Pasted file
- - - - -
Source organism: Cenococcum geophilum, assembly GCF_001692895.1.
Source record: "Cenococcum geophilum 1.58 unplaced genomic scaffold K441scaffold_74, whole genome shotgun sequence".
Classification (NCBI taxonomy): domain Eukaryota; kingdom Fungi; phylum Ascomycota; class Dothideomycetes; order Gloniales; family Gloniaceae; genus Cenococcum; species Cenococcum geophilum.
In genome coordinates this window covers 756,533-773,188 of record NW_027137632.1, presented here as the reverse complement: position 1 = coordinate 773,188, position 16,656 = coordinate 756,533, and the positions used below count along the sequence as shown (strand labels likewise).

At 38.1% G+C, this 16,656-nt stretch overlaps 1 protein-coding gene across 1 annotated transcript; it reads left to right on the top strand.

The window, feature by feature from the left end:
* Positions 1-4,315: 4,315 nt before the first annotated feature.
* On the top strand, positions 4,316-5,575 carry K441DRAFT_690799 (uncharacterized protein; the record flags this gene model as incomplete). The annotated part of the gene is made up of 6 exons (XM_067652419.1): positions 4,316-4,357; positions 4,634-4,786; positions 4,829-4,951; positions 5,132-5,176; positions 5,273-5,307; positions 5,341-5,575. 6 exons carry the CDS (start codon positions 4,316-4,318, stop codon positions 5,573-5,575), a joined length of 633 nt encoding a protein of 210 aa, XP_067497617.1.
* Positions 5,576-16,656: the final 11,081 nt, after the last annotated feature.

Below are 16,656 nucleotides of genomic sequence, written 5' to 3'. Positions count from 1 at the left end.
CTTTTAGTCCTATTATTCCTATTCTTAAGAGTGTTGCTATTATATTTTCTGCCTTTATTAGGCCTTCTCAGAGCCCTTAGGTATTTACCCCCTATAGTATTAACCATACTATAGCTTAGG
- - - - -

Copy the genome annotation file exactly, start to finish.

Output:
Source organism: Cenococcum geophilum, assembly GCF_001692895.1.
Source record: "Cenococcum geophilum 1.58 unplaced genomic scaffold K441scaffold_74, whole genome shotgun sequence".
Classification (NCBI taxonomy): domain Eukaryota; kingdom Fungi; phylum Ascomycota; class Dothideomycetes; order Gloniales; family Gloniaceae; genus Cenococcum; species Cenococcum geophilum.
In genome coordinates this window covers 756,533-773,188 of record NW_027137632.1, presented here as the reverse complement: position 1 = coordinate 773,188, position 16,656 = coordinate 756,533, and the positions used below count along the sequence as shown (strand labels likewise).

At 38.1% G+C, this 16,656-nt stretch overlaps 1 protein-coding gene across 1 annotated transcript; it reads left to right on the top strand.

The window, feature by feature from the left end:
* Positions 1-4,315: 4,315 nt before the first annotated feature.
* On the top strand, positions 4,316-5,575 carry K441DRAFT_690799 (uncharacterized protein; the record flags this gene model as incomplete). The annotated part of the gene is made up of 6 exons (XM_067652419.1): positions 4,316-4,357; positions 4,634-4,786; positions 4,829-4,951; positions 5,132-5,176; positions 5,273-5,307; positions 5,341-5,575. 6 exons carry the CDS (start codon positions 4,316-4,318, stop codon positions 5,573-5,575), a joined length of 633 nt encoding a protein of 210 aa, XP_067497617.1.
* Positions 5,576-16,656: the final 11,081 nt, after the last annotated feature.

Below are 16,656 nucleotides of genomic sequence, written 5' to 3'. Positions count from 1 at the left end.
CTTTTAGTCCTATTATTCCTATTCTTAAGAGTGTTGCTATTATATTTTCTGCCTTTATTAGGCCTTCTCAGAGCCCTTAGGTATTTACCCCCTATAGTATTAACCATACTATAGCTTAGG